The Statue of Liberty History
It is the tallest metal statue ever constructed, and, at the time it was completed, the tallest building in New York, 22 stories high. It stands 151 feet high and weighs 225 tons. Its arms are 42 long and its torch is 21 feet in length. Its index fingers are eight feet long and it has a 4-foot 6-inch nose. It als has been described by Jonathan Waldman, in his book called Rust: the Longest War, as a High Maintenance Lady.
- Since 1886 she has stood proudly in New York Harbor, in a naturally very corrosive marine environment. A gift from "the French people to the American people," master sculptor Frederic-Auguste Bartholdi had originally envisioned this to be a new Wonder of the World to mark Egypt's Suez Canal. After history and politics got in the way, Bartholdi looked to America and saw the perfect gift to celebrate America's Centennial.
- Edouard de Laboulaye, French historian and admirer of American political institutions, suggested that the French present a monument to the United States, the latter to provide pedestal and site. Bartholdi visualized a colossal statue at the entrance of New York harbor, welcoming the peoples of the world with the torch of liberty.
- On Washington's Birthday, Feb. 22, 1877, Congress approved the use of a site on Bedloe's Island suggested by Bartholdi. This island of 12 acres had been owned in the 17th century by a Walloon named Isaac Bedloe. It was called Bedloe's until Aug. 3, 1956, when President Eisenhower approved a resolution of Congress changing the name to Liberty Island.
- The statue was finished May 21, 1884, and formally presented to the U.S. minister to France, Levi Parsons Morton, July 4, 1884, by Ferdinand de Lesseps, head of the Franco-American Union, promoter of the Panama Canal, and builder of the Suez Canal.
- On Aug. 5, 1884, the Americans laid the cornerstone for the pedestal. This was to be built on the foundations of Fort Wood, which had been erected by the government in 1811. The American committee had raised $125,000, but this was found to be inadequate. Joseph Pulitzer, owner of the New York World, appealed on Mar. 16, 1885, for general donations. By Aug. 11, 1885, he had raised $100,000.
- The statue arrived dismantled, in 214 packing cases, from Rouen, France, in June 1885. The last rivet of the statue was driven Oct. 28, 1886, when Pres. Grover Cleveland dedicated the monument.
- The statue weighs 450,000 lbs., or 225 tons. The copper sheeting weighs 200,000 lbs. There are 167 steps from the land level to the top of the pedestal, 168 steps inside the statue to the head, and 54 rungs on the ladder leading to the arm that holds the torch.
- A $2.5 million building housing the American Museum of Immigration was opened by President Richard Nixon Sept. 26, 1972, at the base of the statue. It houses a permanent exhibition of photos, posters, and artifacts tracing the history of American immigration. The Statue of Liberty National Monument is administered by the National Park Service.
- Two years of restoration work was completed before the statue's centennial celebration on July 4, 1986. Among other repairs, the multimillion dollar project included replacing the 1,600 wrought iron bands that hold the statue's copper skin to its frame, replacing its torch, and installing an elevator.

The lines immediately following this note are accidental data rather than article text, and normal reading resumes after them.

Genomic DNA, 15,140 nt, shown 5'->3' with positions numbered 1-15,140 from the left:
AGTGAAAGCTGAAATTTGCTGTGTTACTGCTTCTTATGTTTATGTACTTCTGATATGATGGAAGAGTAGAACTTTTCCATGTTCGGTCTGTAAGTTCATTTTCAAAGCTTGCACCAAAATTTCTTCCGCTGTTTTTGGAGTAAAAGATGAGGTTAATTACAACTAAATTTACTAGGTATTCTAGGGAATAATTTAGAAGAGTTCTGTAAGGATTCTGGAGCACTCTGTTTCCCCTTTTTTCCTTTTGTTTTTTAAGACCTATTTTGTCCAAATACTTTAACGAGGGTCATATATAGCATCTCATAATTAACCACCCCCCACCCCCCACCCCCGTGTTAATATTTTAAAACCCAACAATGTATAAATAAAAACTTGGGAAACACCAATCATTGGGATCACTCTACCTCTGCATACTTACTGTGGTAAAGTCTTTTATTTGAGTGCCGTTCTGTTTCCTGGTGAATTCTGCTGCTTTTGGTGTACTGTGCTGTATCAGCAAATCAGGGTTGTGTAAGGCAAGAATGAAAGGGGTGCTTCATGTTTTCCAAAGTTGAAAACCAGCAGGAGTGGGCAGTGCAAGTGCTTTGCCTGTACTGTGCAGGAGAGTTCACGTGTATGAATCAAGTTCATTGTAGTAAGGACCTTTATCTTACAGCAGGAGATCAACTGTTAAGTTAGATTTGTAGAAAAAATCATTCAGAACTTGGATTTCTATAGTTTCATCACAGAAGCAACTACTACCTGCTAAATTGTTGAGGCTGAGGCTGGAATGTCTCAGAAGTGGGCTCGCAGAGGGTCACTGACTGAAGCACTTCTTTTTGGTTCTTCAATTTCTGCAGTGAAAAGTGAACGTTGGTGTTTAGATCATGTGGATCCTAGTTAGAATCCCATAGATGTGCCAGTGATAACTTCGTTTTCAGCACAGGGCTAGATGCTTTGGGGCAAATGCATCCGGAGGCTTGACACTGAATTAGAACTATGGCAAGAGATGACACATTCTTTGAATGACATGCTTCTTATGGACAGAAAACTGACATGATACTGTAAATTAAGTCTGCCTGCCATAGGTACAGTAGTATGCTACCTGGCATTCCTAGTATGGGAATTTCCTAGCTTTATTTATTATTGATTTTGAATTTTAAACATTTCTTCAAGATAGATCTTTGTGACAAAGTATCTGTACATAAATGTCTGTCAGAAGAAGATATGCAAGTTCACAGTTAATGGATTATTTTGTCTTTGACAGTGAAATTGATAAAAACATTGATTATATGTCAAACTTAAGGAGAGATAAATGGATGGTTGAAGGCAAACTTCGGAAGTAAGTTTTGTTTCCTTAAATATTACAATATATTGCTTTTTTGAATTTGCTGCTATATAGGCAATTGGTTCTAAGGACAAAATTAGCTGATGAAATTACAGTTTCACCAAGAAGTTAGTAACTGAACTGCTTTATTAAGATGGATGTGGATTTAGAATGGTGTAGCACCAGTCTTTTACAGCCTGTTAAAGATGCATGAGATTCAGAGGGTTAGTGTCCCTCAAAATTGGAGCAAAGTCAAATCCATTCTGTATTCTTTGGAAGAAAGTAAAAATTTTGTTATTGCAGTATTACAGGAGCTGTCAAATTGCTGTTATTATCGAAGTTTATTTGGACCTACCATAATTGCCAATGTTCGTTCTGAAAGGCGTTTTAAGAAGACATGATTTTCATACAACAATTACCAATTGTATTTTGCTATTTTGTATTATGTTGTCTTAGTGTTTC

Other landmarks: Christ the Redeemer, Colossus, Delhi pillar, Eiffel tower, Golden Gate bridge, Great Buddha, Guggenheim Museum (Bilbao), Guggenheim Museum (NYC), Normandy bridge, Oresund crossing, Quebec Bridge, Statue of Liberty, Thames Barrier, Titanic, Tower of the Orologio
A High Maintenance Lady
In 1980, the statue was scaled as if it were a climbing wall by a pair of protesters angry about a Black Panther’s conviction for murder. After their stunt, the statue’s caretaker discovered that Lady Liberty’s skin was full of holes and separating at its seams. Although he first blamed the damage on climbing spikes, closer inspection revealed the punctures were the result of corrosion around the rivets that held the statue’s copper skin to her wrought-iron skeleton. (reference)
The statue’s artistic designer, the sculptor Frédéric Auguste Bartholdi, and Alexandre Gustave Eiffel, who engineered its supporting structural frame, were well aware of the fact that two dissimilar metals in contact create a system subject to “galvanic action,” which is the same principle behind a battery’s operation. The statue could deteriorate for the same reason a battery does: The electrochemical process consumes the metal that is electrically weaker. The Frenchmen believed they could obviate the problem by inserting asbestos insulators between the dissimilar metals, and, in any case, that the exposed interior of the statue would enable any corrosion to be easily monitored. Unfortunately, in 1911, the interior of the statue was—for unexplained reasons—coated with a layer of coal tar, which covered up any developing corrosion.
Subsequent coats of aluminum and, later, enamel paint, further concealed any developing rust at the rivet locations and exacerbated the problem by creating pockets that trapped water, thus providing a battery-like electrical connection between the copper and iron. After the problem was unintentionally exposed by the climbers, a committee chaired by Chrysler Corporation chairman Lee Iacocca raised $277 million to restore the statue, which meant replacing iron where it came in contact with copper with stainless steel.